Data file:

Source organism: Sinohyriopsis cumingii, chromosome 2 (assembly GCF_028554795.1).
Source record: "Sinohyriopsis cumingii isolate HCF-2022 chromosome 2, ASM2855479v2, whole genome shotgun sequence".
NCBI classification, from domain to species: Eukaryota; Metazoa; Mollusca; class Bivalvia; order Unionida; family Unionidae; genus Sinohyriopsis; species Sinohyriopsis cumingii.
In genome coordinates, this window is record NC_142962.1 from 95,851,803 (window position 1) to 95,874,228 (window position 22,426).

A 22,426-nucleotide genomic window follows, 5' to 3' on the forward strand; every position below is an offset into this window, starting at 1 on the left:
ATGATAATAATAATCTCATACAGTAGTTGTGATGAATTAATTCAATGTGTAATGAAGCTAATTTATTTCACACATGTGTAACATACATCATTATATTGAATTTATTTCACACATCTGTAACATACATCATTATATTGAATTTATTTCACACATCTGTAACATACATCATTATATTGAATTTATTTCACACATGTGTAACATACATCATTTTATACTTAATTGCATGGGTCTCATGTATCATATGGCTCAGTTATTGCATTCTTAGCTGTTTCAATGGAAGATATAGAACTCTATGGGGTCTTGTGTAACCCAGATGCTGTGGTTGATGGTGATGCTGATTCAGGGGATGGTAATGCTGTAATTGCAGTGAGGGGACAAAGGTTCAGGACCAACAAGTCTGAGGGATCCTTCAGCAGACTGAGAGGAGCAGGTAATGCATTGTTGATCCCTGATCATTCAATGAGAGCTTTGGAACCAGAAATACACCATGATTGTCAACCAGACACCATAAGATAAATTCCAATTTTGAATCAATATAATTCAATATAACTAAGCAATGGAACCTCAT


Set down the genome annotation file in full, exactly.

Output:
Source organism: Sinohyriopsis cumingii, chromosome 2 (assembly GCF_028554795.1).
Source record: "Sinohyriopsis cumingii isolate HCF-2022 chromosome 2, ASM2855479v2, whole genome shotgun sequence".
NCBI classification, from domain to species: Eukaryota; Metazoa; Mollusca; class Bivalvia; order Unionida; family Unionidae; genus Sinohyriopsis; species Sinohyriopsis cumingii.
In genome coordinates, this window is record NC_142962.1 from 95,851,803 (window position 1) to 95,874,228 (window position 22,426).

A 22,426-nucleotide genomic window follows, 5' to 3' on the forward strand; every position below is an offset into this window, starting at 1 on the left:
ATGATAATAATAATCTCATACAGTAGTTGTGATGAATTAATTCAATGTGTAATGAAGCTAATTTATTTCACACATGTGTAACATACATCATTATATTGAATTTATTTCACACATCTGTAACATACATCATTATATTGAATTTATTTCACACATCTGTAACATACATCATTATATTGAATTTATTTCACACATGTGTAACATACATCATTTTATACTTAATTGCATGGGTCTCATGTATCATATGGCTCAGTTATTGCATTCTTAGCTGTTTCAATGGAAGATATAGAACTCTATGGGGTCTTGTGTAACCCAGATGCTGTGGTTGATGGTGATGCTGATTCAGGGGATGGTAATGCTGTAATTGCAGTGAGGGGACAAAGGTTCAGGACCAACAAGTCTGAGGGATCCTTCAGCAGACTGAGAGGAGCAGGTAATGCATTGTTGATCCCTGATCATTCAATGAGAGCTTTGGAACCAGAAATACACCATGATTGTCAACCAGACACCATAAGATAAATTCCAATTTTGAATCAATATAATTCAATATAACTAAGCAATGGAACCTCAT